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Published February 16th, 2022
Orinda struggles to meet competing interests of pedestrian safety and safe fire access
Speed Cushions Courtesy Staff Report

The city of Orinda was forced to confront a dilemma at its Feb. 1 city council meeting, when Moraga-Orinda Fire District chief Dave Winnacker told the council that he had not received sufficient information to approve the installation of speed cushions on Dalewood Drive. The fire chief has said that he could approve the projects if the community would agree to offset the speed cushions by 20 feet on either side of the road. However, Orinda's Traffic Safety Advisory Committee opposed that idea, fearing it would lead to vehicles swerving from one side of the road to the other to avoid the speed cushions.
Under consideration was whether or not the city should appeal the denial of approval to the MOFD. The proposal for traffic calming on Dalewood Drive has been in progress for more than three years.
In the staff report, acting Public Works Director Scott Christie said that the MOFD has not objected to speed cushions in the past. TSAC had unanimously recommended that the city council direct staff to appeal the MOFD's rejection of speed cushions without a 20-foot offset. Other alternatives suggested were to accept the MOFD revision and move forward with installing the speed cushions with an offset of at least 20 feet or to advise TSAC that alternate traffic control measures should be considered for the location.
In public comments, TSAC chair Travis Miller said he was fully supportive of an appeal. "The process has been long and arduous," he said, and is not a technical issue.
Dana Wentworth spoke about working on speed cushions on Sleepy Hollow. "We want to put traffic calming measures in our neighborhood. There are 100 pedestrians getting out of school from November to May," she said, adding, "If you decide not to install speed cushions, you might as well dissolve TSAC."
Brandon Hedu, a new member of TSAC, recommended appealing the MOFD decision. "We shouldn't allow MOFD to trump a well thought out decision," he said. In his opinion, speed cushions are more important now than ever because a lot of people are working from home, which means more pedestrians are out on the streets.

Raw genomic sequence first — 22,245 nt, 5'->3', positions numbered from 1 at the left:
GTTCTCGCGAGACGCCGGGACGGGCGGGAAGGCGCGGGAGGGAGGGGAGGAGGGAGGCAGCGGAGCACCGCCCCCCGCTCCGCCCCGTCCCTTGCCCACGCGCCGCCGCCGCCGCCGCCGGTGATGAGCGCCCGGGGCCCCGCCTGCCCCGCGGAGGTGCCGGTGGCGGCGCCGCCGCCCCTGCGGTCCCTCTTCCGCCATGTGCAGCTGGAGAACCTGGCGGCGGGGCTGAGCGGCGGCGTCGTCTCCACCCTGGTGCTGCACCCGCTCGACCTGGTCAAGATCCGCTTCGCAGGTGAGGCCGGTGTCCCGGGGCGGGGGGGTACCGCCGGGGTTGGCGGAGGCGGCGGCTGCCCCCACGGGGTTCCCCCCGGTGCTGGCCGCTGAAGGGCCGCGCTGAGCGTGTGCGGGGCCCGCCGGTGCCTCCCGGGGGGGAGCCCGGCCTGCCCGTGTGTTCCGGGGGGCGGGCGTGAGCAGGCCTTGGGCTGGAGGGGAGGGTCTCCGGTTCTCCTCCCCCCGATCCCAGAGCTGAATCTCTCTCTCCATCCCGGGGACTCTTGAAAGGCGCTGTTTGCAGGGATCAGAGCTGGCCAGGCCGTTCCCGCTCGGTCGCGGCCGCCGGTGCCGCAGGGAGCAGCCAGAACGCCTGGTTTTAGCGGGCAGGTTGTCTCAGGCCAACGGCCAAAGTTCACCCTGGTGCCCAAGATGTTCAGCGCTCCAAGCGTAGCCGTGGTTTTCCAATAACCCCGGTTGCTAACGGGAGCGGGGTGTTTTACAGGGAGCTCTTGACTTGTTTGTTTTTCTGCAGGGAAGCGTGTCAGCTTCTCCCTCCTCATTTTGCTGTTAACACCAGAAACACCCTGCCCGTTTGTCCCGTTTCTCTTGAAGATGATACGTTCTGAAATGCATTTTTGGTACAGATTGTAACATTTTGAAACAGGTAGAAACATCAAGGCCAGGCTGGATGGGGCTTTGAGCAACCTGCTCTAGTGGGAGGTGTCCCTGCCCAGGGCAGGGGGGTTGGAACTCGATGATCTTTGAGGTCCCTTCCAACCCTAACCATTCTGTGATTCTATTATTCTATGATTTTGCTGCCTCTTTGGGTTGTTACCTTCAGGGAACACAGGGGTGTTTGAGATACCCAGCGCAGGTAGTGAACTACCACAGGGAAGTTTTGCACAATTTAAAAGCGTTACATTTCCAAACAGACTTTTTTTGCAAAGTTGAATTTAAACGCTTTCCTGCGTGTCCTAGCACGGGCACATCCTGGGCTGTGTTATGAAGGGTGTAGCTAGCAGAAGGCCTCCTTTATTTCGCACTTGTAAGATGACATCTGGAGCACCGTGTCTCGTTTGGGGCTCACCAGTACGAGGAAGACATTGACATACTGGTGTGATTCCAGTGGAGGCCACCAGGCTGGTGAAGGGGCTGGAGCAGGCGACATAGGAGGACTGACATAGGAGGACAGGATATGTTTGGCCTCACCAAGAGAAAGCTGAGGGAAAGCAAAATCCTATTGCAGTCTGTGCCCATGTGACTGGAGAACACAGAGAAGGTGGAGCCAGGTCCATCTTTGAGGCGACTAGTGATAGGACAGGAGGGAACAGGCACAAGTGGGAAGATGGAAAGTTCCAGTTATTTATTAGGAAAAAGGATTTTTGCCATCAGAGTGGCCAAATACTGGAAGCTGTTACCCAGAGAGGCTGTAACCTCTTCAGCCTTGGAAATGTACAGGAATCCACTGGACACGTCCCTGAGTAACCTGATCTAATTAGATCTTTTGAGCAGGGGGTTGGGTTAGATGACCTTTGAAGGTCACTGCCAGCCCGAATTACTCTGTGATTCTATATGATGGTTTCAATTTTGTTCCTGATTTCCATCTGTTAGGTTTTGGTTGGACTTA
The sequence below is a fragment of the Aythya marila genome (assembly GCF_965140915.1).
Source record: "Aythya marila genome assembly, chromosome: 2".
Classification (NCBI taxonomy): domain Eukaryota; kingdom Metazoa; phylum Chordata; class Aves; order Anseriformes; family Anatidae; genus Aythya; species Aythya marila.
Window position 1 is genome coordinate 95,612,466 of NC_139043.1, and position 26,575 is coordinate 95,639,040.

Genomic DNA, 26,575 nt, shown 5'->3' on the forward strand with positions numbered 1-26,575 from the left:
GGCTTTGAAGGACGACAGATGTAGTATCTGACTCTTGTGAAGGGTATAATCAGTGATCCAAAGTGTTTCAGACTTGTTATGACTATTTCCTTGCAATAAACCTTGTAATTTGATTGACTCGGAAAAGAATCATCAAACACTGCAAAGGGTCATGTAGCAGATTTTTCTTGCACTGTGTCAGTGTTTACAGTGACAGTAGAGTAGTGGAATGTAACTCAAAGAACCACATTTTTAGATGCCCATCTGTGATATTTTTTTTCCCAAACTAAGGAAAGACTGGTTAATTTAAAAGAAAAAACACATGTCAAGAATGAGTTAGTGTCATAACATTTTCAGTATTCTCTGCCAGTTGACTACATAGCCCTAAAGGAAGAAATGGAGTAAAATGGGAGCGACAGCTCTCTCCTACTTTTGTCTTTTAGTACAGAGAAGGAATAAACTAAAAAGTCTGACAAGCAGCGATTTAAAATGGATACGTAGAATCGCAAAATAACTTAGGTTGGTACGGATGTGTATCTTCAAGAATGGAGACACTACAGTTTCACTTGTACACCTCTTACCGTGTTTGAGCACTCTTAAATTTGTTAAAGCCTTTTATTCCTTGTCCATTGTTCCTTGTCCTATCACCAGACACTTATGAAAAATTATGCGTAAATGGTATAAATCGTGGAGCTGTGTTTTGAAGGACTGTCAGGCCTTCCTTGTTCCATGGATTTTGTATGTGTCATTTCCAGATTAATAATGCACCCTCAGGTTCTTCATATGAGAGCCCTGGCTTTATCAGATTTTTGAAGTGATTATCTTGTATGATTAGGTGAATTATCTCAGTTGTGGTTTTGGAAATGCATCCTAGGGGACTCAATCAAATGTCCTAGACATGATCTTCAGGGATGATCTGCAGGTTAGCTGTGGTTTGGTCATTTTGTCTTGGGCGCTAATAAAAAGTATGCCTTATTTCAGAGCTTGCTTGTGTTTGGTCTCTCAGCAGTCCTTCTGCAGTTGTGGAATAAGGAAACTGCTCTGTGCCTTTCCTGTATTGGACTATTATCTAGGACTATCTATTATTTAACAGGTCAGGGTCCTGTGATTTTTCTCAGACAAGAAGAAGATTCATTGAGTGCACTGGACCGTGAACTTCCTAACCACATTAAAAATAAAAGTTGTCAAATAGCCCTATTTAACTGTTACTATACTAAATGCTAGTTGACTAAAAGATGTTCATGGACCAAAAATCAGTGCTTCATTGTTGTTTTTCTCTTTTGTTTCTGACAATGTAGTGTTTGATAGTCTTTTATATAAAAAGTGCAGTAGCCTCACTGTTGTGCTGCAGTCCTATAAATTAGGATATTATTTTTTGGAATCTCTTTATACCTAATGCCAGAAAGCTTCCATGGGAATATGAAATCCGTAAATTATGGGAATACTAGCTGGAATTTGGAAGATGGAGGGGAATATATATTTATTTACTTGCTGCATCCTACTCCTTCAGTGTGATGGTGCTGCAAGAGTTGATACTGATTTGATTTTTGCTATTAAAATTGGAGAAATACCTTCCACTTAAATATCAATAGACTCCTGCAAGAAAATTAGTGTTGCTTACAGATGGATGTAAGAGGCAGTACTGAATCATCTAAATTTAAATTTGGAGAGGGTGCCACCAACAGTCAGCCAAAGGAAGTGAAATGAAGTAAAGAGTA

During council discussion, Council Member Nick Kosla, while agreeing with comments from Council Member Amy Worth about the need for better pedestrian and bike access, concluded that if the city chose to appeal the fire chief's decision, they would lose.
Christy told the council that in the past the city has not submitted a formal document. Winnacker submitted both written correspondence in advance of the meeting and attended the meeting to explain his position, which was that the data required by the city itself was not presented to him, leaving him without a basis to approve the installation. Winnacker said, "Approving an obstruction of the sole evacuation route from a wildland urban interface fire area requires particular diligence in order to provide for public safety." He also debunked the notion that fire vehicles could use nearby private roads. They cannot, he said.
Worth opined that there has been a "huge national effort for pedestrians and biking. We have to provide for traffic calming in a big way." She suggested that, rather than pursuing a formal appeal, the city "find a way to figure out how to adjust or amend our policies to take what we have and put it together in a form that meets the needs of MOFD."
Kosla agreed. "Why not go with the practical approach and provide the chief with information to convince him that the neighborhood will be safe?" he suggested. Council Member Darlene Gee agreed with her colleagues. "We have demonstrated to chief Winnacker how deeply we care about fire safety," she noted, but added that "to hire a consultant to provide the quantitative study the chief is asking for would be an extraordinary waste of money. We don't have the money to conduct a study that would not provide the required numbers."
Although Winnacker pointed out that he was just asking for things explicitly provided for in the city's own policy, Worth said that things had changed and that the policy needs to be reexamined. "We've got to do everything we can," she said, "to slow down traffic, particularly where people are walking."
Vice Mayor Inga Miller spoke about the uptick in speeding traffic during the pandemic, coupled with more people wanting to get out and walk. "That is a terrible combination," she concluded. Mayor Dennis Fay agreed that the policy needs to be reviewed. "This is a complicated balancing act of safety concerns," he said. He does not believe that a full-blown traffic study is required on any residential road.
In the end, the council decided not to formally appeal the MOFD's decision yet, but to have staff put together a document explaining the city's decision that speed cushions are the right choice for Dalewood Drive. Winnacker agreed that the MOFD could be flexible about the time limits for appeal in order to allow the city to submit its documentation. That approach received unanimous approval from the council.

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